They studied 125,000 companies from 1973 to 2014 (a large sample size) and found that every high F-score portfolio outperformed low F-score portfolios. Furthermore, they asserted that the study found strong empirical-backed evidence that accounting-based fundamental analysis provides significant conditional performance—even after adjusting for risk.
This is important because one the biggest knocks on the F-score model (and others like it) has been that the outperformance is simply the payoff for taking added risk (e.g., this is the contention of Fama and French).
They also confirmed that the alpha was concentrated in small- and mid-cap stocks. This ties to Piotroski’s original assertion that his study demonstrated (1) the F-score strategy’s “ability to predict future firm performance” and (2) “the market’s inability to recognize these predictable patterns.”
This strategy works—especially with smaller-cap companies—because (a) there is less analyst attention focused on small and out-of-favor value companies and (b) these companies have less liquidity due to less institutional investment and capital movement. In other words, the strategy exploits a market inefficiency.
As the fundamentals of the quality value companies improve, the market is slow to recognize it and react—a perfect combination of inefficiency and time arbitrage!
The Piotroski F-score model may be well-known due to its empirically-backed academic studies; however, there are lots of similar models in common use today.
For example, if you are familiar with Reuters, they provide stock reports with a similar “score.” The Reuters’ model is a bit more complex—using indicators rather than signals and six categories.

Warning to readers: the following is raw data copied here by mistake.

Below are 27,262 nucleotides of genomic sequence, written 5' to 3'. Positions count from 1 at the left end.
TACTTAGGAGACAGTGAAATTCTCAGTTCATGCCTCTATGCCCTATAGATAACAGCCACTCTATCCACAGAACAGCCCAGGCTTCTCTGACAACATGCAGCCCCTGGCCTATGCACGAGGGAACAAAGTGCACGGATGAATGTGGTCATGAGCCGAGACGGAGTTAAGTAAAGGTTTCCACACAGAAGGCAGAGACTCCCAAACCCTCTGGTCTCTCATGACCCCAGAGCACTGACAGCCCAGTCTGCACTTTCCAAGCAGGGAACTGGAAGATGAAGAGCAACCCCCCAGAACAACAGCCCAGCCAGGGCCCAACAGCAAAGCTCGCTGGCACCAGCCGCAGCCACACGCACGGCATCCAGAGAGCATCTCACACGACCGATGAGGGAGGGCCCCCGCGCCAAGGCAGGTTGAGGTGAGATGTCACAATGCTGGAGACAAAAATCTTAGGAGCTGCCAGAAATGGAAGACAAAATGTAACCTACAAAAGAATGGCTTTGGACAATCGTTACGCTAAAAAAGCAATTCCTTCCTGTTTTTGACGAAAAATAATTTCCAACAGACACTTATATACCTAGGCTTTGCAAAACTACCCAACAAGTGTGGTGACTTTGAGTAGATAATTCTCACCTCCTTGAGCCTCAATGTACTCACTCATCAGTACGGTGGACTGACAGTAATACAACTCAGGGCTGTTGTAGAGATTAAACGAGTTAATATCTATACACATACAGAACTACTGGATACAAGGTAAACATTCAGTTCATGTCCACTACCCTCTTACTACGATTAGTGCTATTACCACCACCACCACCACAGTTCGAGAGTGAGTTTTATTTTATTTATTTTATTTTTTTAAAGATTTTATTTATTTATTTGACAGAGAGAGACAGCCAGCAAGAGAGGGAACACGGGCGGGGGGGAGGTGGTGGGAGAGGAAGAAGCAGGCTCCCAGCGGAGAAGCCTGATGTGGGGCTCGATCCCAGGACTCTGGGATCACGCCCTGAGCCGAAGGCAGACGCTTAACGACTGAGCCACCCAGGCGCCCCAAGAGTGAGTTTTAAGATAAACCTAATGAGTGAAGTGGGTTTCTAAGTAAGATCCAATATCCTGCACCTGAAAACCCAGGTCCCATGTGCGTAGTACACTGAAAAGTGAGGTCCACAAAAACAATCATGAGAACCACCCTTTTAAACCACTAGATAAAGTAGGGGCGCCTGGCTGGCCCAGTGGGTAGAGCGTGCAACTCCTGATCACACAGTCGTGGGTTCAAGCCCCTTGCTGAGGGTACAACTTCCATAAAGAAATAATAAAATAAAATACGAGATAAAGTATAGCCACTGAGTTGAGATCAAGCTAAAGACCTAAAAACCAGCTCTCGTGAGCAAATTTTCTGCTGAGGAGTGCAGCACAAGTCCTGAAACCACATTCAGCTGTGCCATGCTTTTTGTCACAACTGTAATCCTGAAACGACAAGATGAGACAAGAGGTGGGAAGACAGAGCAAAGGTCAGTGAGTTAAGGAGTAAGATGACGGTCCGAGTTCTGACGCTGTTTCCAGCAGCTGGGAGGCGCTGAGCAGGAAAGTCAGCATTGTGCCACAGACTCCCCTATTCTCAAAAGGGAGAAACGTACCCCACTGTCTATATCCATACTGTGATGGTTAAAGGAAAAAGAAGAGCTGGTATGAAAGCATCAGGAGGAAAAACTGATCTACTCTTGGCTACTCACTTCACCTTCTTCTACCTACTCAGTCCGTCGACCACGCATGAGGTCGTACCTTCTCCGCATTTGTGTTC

Each quantitative indicator is given a score from 1 to 10. The indicators are then weighted within each category—providing a weighted-average category score from 1 to 10.
Next, a simple average of the six category scores is calculated.
Finally, they compare this average score to the normal distribution of a group of stock scores (e.g., entire market, sector, industry, etc.) to arrive at an ultimate score for the company. The goal being the same as Piotroski: To identify those companies that have the highest likelihood of being future outperformers.
One caveat: How each indicator is scored is unknown (proprietary). Thus, this service can provide some general insights; however, it is difficult to fully understand the process—which I always argue you should!
Here is what the Reuters’ model looks like:
A second caveat: The Reuters’ process is predicated on a general investing approach—not specifically growth, value, or dividend. However, based on the categories and weighting, it lends itself more towards growth, as well as being focused on shorter investing time horizons.
However, despite the caveats, it provides an excellent example of how you can take a simple F-score model to a higher level. Furthermore, it demonstrates the wide-range of metrics, combinations, weightings, and variations you can implement in your own process.
Before addressing the dividend-growth takeaways, we need to address a few F-score caveats.